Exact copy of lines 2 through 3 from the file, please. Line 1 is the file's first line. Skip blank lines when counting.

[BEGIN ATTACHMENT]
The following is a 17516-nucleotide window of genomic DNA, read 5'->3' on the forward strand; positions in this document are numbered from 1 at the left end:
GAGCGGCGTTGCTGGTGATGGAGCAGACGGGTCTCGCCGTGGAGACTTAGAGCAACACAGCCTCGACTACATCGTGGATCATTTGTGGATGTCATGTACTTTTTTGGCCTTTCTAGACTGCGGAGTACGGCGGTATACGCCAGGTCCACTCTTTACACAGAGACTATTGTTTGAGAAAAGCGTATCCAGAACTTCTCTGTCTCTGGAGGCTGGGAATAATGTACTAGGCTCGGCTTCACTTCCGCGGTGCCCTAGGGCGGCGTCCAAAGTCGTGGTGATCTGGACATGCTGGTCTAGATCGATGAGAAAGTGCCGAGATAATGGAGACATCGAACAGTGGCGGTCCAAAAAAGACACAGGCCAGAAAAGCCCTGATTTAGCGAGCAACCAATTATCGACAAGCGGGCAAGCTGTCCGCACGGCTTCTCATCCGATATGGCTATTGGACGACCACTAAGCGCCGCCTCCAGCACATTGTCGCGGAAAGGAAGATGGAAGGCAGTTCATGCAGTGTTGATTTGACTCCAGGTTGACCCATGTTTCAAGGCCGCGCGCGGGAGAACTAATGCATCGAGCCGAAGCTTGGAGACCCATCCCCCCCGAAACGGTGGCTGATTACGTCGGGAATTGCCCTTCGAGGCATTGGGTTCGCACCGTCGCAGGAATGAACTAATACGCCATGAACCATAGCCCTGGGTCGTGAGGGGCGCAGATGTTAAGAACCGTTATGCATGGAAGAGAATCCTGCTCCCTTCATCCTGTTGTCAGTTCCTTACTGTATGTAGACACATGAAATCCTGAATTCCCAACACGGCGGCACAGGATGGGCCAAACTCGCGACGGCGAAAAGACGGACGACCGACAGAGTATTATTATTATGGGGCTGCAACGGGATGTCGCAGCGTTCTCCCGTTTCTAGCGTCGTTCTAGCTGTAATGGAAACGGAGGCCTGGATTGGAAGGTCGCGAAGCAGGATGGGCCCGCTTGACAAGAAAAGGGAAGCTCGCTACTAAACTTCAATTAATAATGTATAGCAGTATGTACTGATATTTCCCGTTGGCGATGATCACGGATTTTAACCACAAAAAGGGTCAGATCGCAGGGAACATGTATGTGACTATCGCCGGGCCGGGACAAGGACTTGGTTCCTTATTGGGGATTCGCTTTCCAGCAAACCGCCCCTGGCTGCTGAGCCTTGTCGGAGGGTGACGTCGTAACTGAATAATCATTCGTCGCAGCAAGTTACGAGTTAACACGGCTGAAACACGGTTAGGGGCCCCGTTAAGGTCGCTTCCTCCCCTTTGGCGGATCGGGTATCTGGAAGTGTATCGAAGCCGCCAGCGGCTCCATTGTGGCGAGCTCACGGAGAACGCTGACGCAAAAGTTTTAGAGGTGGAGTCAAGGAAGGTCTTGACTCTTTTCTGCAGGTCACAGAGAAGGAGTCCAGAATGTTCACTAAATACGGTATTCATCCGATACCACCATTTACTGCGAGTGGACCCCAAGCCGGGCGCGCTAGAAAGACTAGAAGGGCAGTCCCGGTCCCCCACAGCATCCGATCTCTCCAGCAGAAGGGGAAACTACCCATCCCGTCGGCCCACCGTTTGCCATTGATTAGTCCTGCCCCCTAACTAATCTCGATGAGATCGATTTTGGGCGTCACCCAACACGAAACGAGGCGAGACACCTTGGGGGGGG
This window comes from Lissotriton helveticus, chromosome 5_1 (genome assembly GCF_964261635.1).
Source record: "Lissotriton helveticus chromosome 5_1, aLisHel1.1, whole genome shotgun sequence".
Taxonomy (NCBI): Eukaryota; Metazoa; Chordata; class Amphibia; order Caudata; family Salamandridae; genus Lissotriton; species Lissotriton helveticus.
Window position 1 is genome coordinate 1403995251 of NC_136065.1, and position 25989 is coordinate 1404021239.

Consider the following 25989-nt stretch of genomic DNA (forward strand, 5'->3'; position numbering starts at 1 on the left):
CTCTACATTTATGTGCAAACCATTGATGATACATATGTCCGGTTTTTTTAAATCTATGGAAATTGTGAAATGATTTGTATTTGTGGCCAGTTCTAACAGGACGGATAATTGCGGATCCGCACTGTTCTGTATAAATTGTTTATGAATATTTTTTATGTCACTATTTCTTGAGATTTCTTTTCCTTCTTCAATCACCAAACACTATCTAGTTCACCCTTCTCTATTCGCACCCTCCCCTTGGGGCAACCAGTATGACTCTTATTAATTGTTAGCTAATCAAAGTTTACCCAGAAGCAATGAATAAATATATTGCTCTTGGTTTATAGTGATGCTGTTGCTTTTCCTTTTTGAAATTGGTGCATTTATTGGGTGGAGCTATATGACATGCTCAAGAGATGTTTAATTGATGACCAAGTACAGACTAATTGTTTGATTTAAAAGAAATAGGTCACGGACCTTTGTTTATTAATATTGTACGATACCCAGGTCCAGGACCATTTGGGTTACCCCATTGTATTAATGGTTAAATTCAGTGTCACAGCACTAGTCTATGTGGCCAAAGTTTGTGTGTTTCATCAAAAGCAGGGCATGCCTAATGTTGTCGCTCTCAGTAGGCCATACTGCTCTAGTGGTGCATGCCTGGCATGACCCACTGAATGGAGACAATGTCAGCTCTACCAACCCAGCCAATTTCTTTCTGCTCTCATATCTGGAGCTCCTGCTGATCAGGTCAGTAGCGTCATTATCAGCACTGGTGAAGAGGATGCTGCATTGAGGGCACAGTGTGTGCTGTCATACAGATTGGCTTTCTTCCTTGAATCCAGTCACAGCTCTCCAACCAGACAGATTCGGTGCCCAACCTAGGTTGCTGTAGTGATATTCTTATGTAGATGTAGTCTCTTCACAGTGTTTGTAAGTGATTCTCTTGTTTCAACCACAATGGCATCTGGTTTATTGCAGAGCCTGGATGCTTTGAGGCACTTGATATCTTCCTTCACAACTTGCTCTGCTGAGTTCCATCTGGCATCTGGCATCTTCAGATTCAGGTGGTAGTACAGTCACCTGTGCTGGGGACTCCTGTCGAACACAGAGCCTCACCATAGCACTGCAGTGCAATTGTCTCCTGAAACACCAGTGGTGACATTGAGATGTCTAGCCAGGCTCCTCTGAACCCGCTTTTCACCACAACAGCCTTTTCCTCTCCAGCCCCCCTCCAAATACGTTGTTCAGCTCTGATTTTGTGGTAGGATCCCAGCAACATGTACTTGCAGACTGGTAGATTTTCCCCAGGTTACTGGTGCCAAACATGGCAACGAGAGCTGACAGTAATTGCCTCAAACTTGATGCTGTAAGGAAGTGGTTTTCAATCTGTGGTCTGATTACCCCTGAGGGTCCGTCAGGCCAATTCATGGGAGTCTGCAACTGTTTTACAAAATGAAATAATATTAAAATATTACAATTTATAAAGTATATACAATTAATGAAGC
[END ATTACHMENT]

GAGCGGCGTTGCTGGTGATGGAGCAGACGGGTCTCGCCGTGGAGACTTAGAGCAACACAGCCTCGACTACATCGTGGATCATTTGTGGATGTCATGTACTTTTTTGGCCTTTCTAGACTGCGGAGTACGGCGGTATACGCCAGGTCCACTCTTTACACAGAGACTATTGTTTGAGAAAAGCGTATCCAGAACTTCTCTGTCTCTGGAGGCTGGGAATAATGTACTAGGCTCGGCTTCACTTCCGCGGTGCCCTAGGGCGGCGTCCAAAGTCGTGGTGATCTGGACATGCTGGTCTAGATCGATGAGAAAGTGCCGAGATAATGGAGACATCGAACAGTGGCGGTCCAAAAAAGACACAGGCCAGAAAAGCCCTGATTTAGCGAGCAACCAATTATCGACAAGCGGGCAAGCTGTCCGCACGGCTTCTCATCCGATATGGCTATTGGACGACCACTAAGCGCCGCCTCCAGCACATTGTCGCGGAAAGGAAGATGGAAGGCAGTTCATGCAGTGTTGATTTGACTCCAGGTTGACCCATGTTTCAAGGCCGCGCGCGGGAGAACTAATGCATCGAGCCGAAGCTTGGAGACCCATCCCCCCCGAAACGGTGGCTGATTACGTCGGGAATTGCCCTTCGAGGCATTGGGTTCGCACCGTCGCAGGAATGAACTAATACGCCATGAACCATAGCCCTGGGTCGTGAGGGGCGCAGATGTTAAGAACCGTTATGCATGGAAGAGAATCCTGCTCCCTTCATCCTGTTGTCAGTTCCTTACTGTATGTAGACACATGAAATCCTGAATTCCCAACACGGCGGCACAGGATGGGCCAAACTCGCGACGGCGAAAAGACGGACGACCGACAGAGTATTATTATTATGGGGCTGCAACGGGATGTCGCAGCGTTCTCCCGTTTCTAGCGTCGTTCTAGCTGTAATGGAAACGGAGGCCTGGATTGGAAGGTCGCGAAGCAGGATGGGCCCGCTTGACAAGAAAAGGGAAGCTCGCTACTAAACTTCAATTAATAATGTATAGCAGTATGTACTGATATTTCCCGTTGGCGATGATCACGGATTTTAACCACAAAAAGGGTCAGATCGCAGGGAACATGTATGTGACTATCGCCGGGCCGGGACAAGGACTTGGTTCCTTATTGGGGATTCGCTTTCCAGCAAACCGCCCCTGGCTGCTGAGCCTTGTCGGAGGGTGACGTCGTAACTGAATAATCATTCGTCGCAGCAAGTTACGAGTTAACACGGCTGAAACACGGTTAGGGGCCCCGTTAAGGTCGCTTCCTCCCCTTTGGCGGATCGGGTATCTGGAAGTGTATCGAAGCCGCCAGCGGCTCCATTGTGGCGAGCTCACGGAGAACGCTGACGCAAAAGTTTTAGAGGTGGAGTCAAGGAAGGTCTTGACTCTTTTCTGCAGGTCACAGAGAAGGAGTCCAGAATGTTCACTAAATACGGTATTCATCCGATACCACCATTTACTGCGAGTGGACCCCAAGCCGGGCGCGCTAGAAAGACTAGAAGGGCAGTCCCGGTCCCCCACAGCATCCGATCTCTCCAGCAGAAGGGGAAACTACCCATCCCGTCGGCCCACCGTTTGCCATTGATTAGTCCTGCCCCCTAACTAATCTCGATGAGATCGATTTTGGGCGTCACCCAACACGAAACGAGGCGAGACACCTTGGGGGGGG
This window comes from Lissotriton helveticus, chromosome 5_1 (genome assembly GCF_964261635.1).